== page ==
The successes Mayor Mary Foster and the Democratic Common Council have had in reclaiming Peekskills reputation as a destination is rooted in an economic development strategy that is guided by their vision of Downtown Peekskill as a regional hub for arts, culture, entertainment, dining. Ultimately, economic development comes down to four things.
1. Make the cost of doing business in Peekskill minimal, by keeping taxes down and services up.
2. Leverage the Citys existing assets, such as historic downtown buildings, beautiful waterfront and growing arts, music, and dining scene to attract visitors and entrepreneurs and create jobs.
3. Re-develop property that was off the tax rolls, like industrial sites on Lower South Street, to attract technology-based industry and commercial companies that create good paying jobs.
4. Make smart, strategic investments in infrastructure and building stock to enhance the attractiveness of the City
Knowing full well that businesses are looking to develop in communities with low tax rates and a high level of services, Mayor Foster and Democrats on the council have worked to make Peekskill friendly to business by maintaining one of the lowest tax rates in Westchester County, keeping annual rate increases to 1.2%, maintaining a AA credit rating, and providing support to the business community with a City run Economic Development Office.
Over the last four years, Mayor Foster and Democrats on the Council have attracted thousands of visitors to Peekskill, from as far away as Brooklyn, Saugerties, Connecticut and New Jersey by supporting and promoting major entertainment events like the enormously successful Jazz and Blues Festival, Cinco de Mayo Festival, Festa Italiana, Juneteenth Parade and the Peekskill Celebration.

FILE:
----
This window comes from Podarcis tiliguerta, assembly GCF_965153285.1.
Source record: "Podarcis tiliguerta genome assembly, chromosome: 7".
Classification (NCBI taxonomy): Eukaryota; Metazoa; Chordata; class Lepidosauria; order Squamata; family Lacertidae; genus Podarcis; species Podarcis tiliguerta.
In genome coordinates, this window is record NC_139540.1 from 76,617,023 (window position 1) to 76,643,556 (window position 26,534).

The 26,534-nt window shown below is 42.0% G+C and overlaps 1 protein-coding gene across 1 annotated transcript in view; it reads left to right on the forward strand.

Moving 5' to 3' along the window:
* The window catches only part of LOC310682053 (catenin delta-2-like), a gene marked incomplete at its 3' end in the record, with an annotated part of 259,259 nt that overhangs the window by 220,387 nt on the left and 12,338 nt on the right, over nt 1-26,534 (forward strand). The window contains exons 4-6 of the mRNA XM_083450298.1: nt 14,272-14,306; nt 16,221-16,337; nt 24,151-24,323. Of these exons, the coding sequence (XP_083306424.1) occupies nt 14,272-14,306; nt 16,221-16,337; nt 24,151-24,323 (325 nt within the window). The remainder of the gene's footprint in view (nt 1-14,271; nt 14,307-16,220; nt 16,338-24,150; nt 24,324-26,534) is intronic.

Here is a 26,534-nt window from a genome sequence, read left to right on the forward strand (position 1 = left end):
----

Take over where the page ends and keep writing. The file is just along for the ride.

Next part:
At the same time, Democrats have gotten three rounds of Main St. Grants that have helped make substantial improvements to many historic buildings, streetscapes, lighting, and sidewalks throughout the downtown, changing the face of Main St. These improvements have given local downtown property owners the confidence to invest in renovating their own buildingslike the Te-Amo, Riley, Hugos and Kurzhaus buildings and the Inn on the Hudson.
New local business means new local jobs. In the last four years dozens of new jobs have been created with the opening of new downtown businesses. Of the many new establishments that have opened over the last four years that have created new, local jobs, are Birdsall House, the Quiet Man Public House, Walgreens, 2nd Nature Skate Park, Nellies, the Patio, Guilante Tools, Nutley Heating and Cooling, and several new medical practices.
The city has also been working to utilize properties on Lower South Street to attract bio-technology and agricultural industries to bring higher-paying professional jobs to Peekskill. Their strategy is to aggressively focus on the development of light industry to create a broader job base in Peekskill. Mayor Foster believes that the Peekskill area has a skilled, trained workforce than can help attract businesses to the area.
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